Conditions for accepting various recitation styles of the Qur’ân
27 Aug 2011 11:59 GMT
Is it a condition for the acceptability of a recitation style that it reaches us by a mutawâtir chain of transmission? Regarding the seven modes of recitation – as well as the three others that bring the number to ten – is it true that they are all mutawâtir? Some scholars, al-Shawkânî for instance, claim that not all of those styles are mutawâtir. He further claims that an individual-narrator (âhâd) transmission of a recitation style is sufficient for it to be acceptable, as long as that chain of transmission is authentic. What is the truth of the matter?

Answered by

Sheikh `Abd al-Rahmân al-`Ajlân, lecturer at the Grand Mosque in Mecca

There can be no doubt that the Qur’ân has indeed reached us by way of a mutawâtir line of transmission (a transmission of the general masses). The Companions learned the Qur’ân from the Prophet (peace be upon him). The Successors, in turn, learned the Qur’ân from the Companions. The Qur’ân has continued to be passed on from generation to generation in exactly the same manner until it has reached us today perfectly intact with nothing altered or omitted.

There has been unanimous consensus among Muslims throughout the ages that the text of the Qur’ân is of certain, indisputable authenticity (qat`î al-thubût). No one has ever rejected one letter of the Qur’ân that is before us today.

There is agreement that the seven modes of recitation are authentic. They have been received with acceptance by all of the Muslims. This is because they have been conveyed to us by way of authentic chains of transmission, they are all in complete harmony with the dictates of the Arabic language, and they all conform to the Uthmanî manuscript that the Companions had unanimously agreed upon.

These are the recitation styles that have been transmitted to us from `Asim b. Abî al-Nujûd, Hamzah b. Habîb al-Zayyât, `Alî b. Hamzah al-Kisâ`î – who were all from Kufah – Abû `Amr b. al-`Ulâ’ of Basra, `Abd Allah b. `Amir al-Yahsubî of Yemen, Nâfi` b. `Abd al-Rahmân b. Abî Nu`aym of Madinah, and `Abd Allah b. Kathîr of Mecca.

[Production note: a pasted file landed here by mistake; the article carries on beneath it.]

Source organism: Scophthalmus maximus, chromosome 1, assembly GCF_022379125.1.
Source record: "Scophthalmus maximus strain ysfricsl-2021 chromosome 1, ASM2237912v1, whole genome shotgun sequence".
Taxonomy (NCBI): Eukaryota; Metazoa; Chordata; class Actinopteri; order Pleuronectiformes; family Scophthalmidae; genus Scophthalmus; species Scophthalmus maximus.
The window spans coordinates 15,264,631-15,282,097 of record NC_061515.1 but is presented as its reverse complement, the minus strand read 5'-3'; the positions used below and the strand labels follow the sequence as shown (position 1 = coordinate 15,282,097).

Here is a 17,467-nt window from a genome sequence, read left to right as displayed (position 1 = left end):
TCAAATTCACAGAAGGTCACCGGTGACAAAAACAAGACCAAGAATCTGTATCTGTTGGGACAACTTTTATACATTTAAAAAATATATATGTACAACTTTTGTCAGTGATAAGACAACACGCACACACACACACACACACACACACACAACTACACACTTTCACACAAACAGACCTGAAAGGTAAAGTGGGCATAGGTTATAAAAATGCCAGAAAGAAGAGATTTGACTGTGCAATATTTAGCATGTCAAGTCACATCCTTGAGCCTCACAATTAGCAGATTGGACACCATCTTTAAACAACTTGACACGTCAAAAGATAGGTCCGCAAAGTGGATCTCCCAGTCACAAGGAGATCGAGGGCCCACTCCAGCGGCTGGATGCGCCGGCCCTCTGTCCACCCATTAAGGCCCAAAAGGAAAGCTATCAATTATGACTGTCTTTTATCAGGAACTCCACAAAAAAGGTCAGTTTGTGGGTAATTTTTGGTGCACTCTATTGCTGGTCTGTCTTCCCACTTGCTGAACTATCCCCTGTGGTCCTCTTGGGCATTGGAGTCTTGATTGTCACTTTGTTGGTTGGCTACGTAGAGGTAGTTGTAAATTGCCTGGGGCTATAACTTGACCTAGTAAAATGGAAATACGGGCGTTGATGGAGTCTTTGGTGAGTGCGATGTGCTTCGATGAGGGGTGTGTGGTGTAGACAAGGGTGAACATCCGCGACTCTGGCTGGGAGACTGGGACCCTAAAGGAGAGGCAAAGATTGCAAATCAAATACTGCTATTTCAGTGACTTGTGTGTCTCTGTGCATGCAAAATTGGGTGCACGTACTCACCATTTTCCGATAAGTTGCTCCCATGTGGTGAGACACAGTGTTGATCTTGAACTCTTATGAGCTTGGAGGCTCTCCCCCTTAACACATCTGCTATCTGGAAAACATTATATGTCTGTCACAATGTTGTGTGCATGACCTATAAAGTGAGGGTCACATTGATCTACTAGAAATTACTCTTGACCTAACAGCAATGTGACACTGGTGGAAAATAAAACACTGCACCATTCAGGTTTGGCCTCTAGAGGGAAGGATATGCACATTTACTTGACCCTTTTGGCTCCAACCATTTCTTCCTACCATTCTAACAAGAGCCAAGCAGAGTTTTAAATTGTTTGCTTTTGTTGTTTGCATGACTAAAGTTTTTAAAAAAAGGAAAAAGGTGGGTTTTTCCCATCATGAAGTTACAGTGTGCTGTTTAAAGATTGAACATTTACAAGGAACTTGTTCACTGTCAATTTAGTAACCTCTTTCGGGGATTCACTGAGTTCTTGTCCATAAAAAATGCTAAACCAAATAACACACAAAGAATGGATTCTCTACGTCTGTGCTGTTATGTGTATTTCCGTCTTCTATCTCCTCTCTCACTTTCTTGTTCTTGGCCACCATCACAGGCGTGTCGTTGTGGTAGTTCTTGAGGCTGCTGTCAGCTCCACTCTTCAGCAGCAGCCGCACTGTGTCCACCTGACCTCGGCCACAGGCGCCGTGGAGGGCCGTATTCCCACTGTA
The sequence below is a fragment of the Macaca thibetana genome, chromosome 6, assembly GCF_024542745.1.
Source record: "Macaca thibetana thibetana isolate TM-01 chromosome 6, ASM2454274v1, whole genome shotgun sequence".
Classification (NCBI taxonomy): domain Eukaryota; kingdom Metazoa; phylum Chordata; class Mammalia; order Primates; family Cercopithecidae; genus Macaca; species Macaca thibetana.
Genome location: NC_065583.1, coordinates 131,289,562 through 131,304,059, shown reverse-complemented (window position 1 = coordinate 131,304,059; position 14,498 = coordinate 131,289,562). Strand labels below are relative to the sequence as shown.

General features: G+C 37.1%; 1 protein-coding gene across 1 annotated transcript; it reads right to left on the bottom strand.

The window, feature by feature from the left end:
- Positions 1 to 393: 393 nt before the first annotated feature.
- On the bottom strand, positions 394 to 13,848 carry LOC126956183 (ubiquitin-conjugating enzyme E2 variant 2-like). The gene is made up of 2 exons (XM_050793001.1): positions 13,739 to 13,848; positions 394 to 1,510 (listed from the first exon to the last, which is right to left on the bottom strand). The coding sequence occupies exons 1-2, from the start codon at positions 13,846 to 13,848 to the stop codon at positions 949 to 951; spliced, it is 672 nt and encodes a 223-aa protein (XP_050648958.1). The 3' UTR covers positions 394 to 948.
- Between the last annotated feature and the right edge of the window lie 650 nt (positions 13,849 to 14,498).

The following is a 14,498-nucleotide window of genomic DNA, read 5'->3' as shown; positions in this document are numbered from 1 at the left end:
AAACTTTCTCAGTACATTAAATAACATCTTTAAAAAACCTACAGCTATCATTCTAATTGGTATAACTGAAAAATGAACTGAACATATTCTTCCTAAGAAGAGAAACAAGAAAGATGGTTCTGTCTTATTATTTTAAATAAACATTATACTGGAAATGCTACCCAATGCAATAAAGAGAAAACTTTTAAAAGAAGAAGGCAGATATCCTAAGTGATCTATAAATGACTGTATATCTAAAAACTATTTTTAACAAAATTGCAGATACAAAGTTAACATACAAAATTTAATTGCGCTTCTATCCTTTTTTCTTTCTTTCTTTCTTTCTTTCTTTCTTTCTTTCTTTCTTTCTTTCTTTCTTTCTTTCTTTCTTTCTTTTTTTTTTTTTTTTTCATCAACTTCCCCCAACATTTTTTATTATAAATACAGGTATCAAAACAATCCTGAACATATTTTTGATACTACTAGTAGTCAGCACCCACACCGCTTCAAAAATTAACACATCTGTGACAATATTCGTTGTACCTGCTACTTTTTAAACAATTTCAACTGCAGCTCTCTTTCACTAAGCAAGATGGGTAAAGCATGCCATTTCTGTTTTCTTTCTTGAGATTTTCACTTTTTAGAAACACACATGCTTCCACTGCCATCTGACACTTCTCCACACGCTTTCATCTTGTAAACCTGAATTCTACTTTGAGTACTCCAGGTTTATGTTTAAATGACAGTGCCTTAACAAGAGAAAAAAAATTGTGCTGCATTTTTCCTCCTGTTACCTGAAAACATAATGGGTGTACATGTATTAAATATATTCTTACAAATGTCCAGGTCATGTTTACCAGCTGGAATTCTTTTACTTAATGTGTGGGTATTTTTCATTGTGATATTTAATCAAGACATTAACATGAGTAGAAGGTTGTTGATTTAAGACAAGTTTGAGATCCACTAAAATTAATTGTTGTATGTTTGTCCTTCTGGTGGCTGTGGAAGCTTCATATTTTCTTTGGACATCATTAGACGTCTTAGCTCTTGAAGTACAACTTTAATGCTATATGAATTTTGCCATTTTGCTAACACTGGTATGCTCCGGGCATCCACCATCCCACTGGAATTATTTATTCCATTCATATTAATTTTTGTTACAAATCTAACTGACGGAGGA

There are three conditions that must be met by any recitation style for it to be acceptable:

1. It must reach us by way of an authentic chain of transmission.

2. It must be in conformity with the dictates of the Arabic language, at least in some way.

3. It must be able to be accommodated by the written text of the Uthmânî manuscript.

Scholars have differed as to whether the line of transmission by which a recitation style has reached us must be not only authentic, but mutawâtir. The majority of scholars hold this view. However, Ibn al-Jazirî, Abû Shâmah, and some others did not impose such a condition.

In any event, those who do not see it necessary for a recitation style to have a mutawâtir chain of transmission still uphold the three conditions mentioned above. Moreover, none of these scholars question the authenticity of any of the seven modes of recitation. Therefore, the disagreement on this matter is of little practical relevance.

It may be of some relevance, however, in addressing the question of other recitation styles that fulfill the three conditions, like the three that bring the number of acceptable styles from seven to ten. The answer to this question – and Allah knows best – is that we can accept any mode of recitation that has reached us by way of an authentic chain of transmission, is in accordance with the Arabic language, and is accommodated by the Uthmânî manuscript, as long as there is no defect in its transmission that brings it into question or some clear and obvious irregularity. It is well known that scholars of hadîth have rejected many otherwise authentic hadîth on the basis of such defects and irregularities.

And Allah knows best.

Source: Islam Today

-- Al Arabiya Digital